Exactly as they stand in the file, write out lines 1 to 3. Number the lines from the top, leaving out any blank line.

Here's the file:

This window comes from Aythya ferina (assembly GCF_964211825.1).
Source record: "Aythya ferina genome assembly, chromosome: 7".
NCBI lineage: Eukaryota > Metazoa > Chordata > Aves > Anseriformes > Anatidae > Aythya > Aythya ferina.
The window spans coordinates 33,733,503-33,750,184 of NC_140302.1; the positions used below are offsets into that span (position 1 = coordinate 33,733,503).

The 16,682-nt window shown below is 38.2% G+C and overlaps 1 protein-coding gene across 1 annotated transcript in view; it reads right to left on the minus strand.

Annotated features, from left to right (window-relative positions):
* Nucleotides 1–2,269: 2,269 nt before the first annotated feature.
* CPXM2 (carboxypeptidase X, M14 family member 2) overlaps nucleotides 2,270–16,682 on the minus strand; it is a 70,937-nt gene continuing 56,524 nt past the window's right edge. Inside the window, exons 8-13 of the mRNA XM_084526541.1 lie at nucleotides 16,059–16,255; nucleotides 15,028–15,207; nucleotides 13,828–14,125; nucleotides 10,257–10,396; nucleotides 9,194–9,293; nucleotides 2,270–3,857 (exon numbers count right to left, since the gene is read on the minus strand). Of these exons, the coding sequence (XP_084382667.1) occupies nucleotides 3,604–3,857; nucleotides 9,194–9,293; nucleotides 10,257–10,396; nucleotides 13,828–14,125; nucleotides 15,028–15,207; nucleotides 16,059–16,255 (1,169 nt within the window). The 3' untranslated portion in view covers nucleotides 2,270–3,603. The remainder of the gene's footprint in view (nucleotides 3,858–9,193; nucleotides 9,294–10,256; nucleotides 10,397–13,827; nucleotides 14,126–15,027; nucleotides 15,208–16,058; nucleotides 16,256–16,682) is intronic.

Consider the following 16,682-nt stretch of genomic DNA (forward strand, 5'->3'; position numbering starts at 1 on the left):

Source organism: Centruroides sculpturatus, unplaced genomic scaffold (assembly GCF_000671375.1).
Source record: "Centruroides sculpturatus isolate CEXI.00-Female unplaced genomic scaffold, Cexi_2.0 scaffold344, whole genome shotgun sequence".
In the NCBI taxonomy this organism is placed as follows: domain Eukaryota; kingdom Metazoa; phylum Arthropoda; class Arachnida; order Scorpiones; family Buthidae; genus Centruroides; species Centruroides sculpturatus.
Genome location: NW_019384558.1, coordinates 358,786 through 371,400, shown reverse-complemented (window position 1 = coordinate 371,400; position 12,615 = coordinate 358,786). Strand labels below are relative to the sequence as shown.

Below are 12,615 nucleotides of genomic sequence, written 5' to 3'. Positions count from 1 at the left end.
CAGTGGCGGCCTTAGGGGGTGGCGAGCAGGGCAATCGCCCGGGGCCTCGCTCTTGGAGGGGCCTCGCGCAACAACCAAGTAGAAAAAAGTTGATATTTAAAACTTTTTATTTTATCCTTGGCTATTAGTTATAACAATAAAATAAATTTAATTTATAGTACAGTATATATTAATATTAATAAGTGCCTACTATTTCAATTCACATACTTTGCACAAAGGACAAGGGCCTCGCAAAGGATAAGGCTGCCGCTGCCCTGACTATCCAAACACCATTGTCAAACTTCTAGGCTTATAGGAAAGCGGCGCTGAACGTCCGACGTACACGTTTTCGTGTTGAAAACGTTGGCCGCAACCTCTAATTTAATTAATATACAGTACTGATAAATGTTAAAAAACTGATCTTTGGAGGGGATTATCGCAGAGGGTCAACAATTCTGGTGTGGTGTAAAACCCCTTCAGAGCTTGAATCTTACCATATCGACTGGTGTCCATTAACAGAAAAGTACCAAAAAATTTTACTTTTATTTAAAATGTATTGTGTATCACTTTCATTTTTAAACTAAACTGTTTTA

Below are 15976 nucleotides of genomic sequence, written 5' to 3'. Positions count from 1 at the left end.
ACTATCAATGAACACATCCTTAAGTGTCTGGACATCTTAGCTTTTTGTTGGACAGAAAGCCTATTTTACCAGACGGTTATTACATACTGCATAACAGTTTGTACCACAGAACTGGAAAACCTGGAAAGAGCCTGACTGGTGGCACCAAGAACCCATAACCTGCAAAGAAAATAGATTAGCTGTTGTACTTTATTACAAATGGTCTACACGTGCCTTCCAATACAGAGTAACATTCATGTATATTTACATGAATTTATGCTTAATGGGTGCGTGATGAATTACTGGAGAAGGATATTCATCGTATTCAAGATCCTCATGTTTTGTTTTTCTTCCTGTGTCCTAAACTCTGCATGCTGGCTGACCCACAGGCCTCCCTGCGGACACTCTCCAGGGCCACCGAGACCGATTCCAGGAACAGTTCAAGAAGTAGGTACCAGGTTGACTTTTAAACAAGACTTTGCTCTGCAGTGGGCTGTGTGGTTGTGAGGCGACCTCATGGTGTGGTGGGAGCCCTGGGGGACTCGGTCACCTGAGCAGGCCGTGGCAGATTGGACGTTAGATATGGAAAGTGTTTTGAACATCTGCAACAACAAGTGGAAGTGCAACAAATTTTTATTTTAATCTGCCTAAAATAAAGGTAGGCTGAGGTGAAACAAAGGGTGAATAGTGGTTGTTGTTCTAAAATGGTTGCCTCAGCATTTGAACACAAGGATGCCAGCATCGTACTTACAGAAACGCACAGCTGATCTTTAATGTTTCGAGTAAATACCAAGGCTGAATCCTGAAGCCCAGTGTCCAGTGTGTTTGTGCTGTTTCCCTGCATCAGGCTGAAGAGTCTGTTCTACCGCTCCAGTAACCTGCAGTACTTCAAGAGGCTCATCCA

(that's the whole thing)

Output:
This window comes from Aythya ferina (assembly GCF_964211825.1).
Source record: "Aythya ferina genome assembly, chromosome: 7".
NCBI lineage: Eukaryota > Metazoa > Chordata > Aves > Anseriformes > Anatidae > Aythya > Aythya ferina.